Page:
"I didn't expect to like it — but I loved it!"
That was the response of three friends to last Sunday afternoon's extremely well-received concert at Smith College by the string quartet Brooklyn Rider. Why is this noteworthy? Because here we had three audience members, each over 70 years of age, expressing spontaneous delight after a concert that ranged from Mendelssohn to Stravinsky to Bartók to wild music of the Roma to a work that channeled the funky "Godfather of Soul," James Brown, all the works done to a fare-thee-well. And that featured the kinetic quartet standing, sitting, stomping their feet, banging on their stands, swaying like palm trees in a wind storm, and ending one piece by jumping up then playing the last chord as they landed.
It was a concert, a spectacle, an entertainment, and some seriously great music. It honored the distinguished tradition of the string quartet and the tastes of more traditional listeners, while infusing the tradition with youth, vigor and a really modern (as opposed to modernist) spirit. It appealed to every generation represented in the audience, but best of all for me, gave the lie to the ridiculous, cruel and insulting stereotype of the elder cohort of classical audiences as a bunch of closed-minded fuddy-duddies. And, it provided much-needed evidence that you can modernize classical programs in a way that may over time draw in new generations without driving your current audience away, if you do it right. Not that other ways are necessarily wrong, or that every classical group has to jump around and get down. But this was done right. You see — there is hope for the future of classical music!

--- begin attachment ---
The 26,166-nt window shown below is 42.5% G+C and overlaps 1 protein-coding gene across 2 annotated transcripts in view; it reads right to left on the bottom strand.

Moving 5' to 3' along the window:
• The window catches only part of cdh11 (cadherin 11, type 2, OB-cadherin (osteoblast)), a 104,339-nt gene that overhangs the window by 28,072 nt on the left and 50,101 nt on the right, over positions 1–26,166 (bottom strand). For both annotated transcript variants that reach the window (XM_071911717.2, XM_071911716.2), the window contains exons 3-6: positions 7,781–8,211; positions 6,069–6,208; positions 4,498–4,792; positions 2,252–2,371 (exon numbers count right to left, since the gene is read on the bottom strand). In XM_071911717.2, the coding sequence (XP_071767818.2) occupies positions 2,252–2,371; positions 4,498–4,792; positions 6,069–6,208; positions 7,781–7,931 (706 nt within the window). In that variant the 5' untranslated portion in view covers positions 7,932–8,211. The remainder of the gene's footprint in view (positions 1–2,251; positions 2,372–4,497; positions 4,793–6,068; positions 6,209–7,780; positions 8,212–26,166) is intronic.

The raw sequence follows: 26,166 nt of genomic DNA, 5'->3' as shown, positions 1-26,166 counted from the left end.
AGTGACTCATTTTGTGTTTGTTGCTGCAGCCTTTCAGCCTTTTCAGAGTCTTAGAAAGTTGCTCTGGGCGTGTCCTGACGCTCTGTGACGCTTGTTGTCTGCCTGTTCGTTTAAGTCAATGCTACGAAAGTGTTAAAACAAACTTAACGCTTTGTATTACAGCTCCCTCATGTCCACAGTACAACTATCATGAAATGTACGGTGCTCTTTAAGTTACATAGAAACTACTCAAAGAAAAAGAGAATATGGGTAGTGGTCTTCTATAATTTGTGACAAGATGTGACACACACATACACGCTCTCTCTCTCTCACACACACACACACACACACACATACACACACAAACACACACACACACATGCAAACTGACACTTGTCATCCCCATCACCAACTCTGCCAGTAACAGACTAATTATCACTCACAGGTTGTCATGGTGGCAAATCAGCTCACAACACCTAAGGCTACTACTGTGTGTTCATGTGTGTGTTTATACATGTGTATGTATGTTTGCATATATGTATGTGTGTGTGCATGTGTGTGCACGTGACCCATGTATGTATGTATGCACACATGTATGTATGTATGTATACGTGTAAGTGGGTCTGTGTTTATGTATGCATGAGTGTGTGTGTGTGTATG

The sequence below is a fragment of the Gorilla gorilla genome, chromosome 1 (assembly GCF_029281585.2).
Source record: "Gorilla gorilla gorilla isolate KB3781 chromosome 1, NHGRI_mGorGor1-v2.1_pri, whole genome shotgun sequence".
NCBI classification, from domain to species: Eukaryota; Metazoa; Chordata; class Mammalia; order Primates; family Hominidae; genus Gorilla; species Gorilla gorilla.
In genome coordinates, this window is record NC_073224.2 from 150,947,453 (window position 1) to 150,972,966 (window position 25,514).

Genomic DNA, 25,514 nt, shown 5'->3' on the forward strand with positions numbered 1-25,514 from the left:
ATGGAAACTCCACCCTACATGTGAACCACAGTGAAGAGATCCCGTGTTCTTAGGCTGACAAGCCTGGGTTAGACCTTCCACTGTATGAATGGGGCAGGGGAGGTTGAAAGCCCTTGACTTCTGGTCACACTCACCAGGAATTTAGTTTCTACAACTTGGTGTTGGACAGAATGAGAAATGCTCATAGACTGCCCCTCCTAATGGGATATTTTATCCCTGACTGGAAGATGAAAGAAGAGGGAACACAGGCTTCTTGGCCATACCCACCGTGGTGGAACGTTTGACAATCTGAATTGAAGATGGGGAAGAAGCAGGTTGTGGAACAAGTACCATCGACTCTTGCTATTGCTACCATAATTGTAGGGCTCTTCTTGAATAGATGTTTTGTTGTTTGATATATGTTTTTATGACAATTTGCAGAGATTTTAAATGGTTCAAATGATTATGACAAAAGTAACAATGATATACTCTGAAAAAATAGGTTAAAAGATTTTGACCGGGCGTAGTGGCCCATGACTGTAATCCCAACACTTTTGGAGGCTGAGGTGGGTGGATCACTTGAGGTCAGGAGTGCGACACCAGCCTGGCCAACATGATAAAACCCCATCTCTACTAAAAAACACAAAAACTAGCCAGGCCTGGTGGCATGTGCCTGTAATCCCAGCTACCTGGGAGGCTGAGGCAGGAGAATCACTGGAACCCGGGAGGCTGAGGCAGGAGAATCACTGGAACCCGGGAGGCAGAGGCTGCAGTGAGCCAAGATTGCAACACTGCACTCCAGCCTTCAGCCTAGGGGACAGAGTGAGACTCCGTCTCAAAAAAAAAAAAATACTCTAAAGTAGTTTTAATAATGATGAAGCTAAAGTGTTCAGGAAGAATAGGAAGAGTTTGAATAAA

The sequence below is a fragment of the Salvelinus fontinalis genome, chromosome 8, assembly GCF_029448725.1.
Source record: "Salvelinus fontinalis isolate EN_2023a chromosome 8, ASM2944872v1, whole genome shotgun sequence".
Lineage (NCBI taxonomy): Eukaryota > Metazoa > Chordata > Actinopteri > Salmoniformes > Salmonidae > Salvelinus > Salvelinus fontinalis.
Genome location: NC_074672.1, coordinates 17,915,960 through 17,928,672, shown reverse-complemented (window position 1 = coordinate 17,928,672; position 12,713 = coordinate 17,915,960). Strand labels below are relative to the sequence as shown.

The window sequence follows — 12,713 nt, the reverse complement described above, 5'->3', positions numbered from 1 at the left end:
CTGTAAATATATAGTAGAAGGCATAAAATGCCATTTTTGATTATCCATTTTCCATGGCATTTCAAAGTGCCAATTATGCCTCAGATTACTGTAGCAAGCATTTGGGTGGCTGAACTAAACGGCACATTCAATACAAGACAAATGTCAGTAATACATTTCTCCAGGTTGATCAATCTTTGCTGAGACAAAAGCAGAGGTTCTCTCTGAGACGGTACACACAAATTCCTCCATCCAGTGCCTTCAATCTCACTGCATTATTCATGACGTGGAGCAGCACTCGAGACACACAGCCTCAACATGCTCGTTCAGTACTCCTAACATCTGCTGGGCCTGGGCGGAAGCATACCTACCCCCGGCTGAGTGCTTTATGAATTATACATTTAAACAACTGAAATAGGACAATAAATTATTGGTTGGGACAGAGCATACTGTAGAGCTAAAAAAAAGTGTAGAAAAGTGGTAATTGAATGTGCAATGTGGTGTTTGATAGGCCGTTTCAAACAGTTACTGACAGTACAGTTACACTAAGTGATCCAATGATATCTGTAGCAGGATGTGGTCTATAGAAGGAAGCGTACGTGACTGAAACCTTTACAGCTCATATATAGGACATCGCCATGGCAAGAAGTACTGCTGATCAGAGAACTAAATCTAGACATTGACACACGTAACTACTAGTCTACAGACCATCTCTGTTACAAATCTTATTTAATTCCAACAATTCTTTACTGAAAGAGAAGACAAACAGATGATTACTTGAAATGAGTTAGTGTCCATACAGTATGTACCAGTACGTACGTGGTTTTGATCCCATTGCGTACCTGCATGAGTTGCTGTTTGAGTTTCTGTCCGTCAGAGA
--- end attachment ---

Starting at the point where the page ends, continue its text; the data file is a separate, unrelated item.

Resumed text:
(Disclosure: I volunteer as artistic director, i.e., music picker-outer, for Music In Deerfield, which presented the concert. Which is why folks come up to me to tell me what they thought — good and bad, trust me.)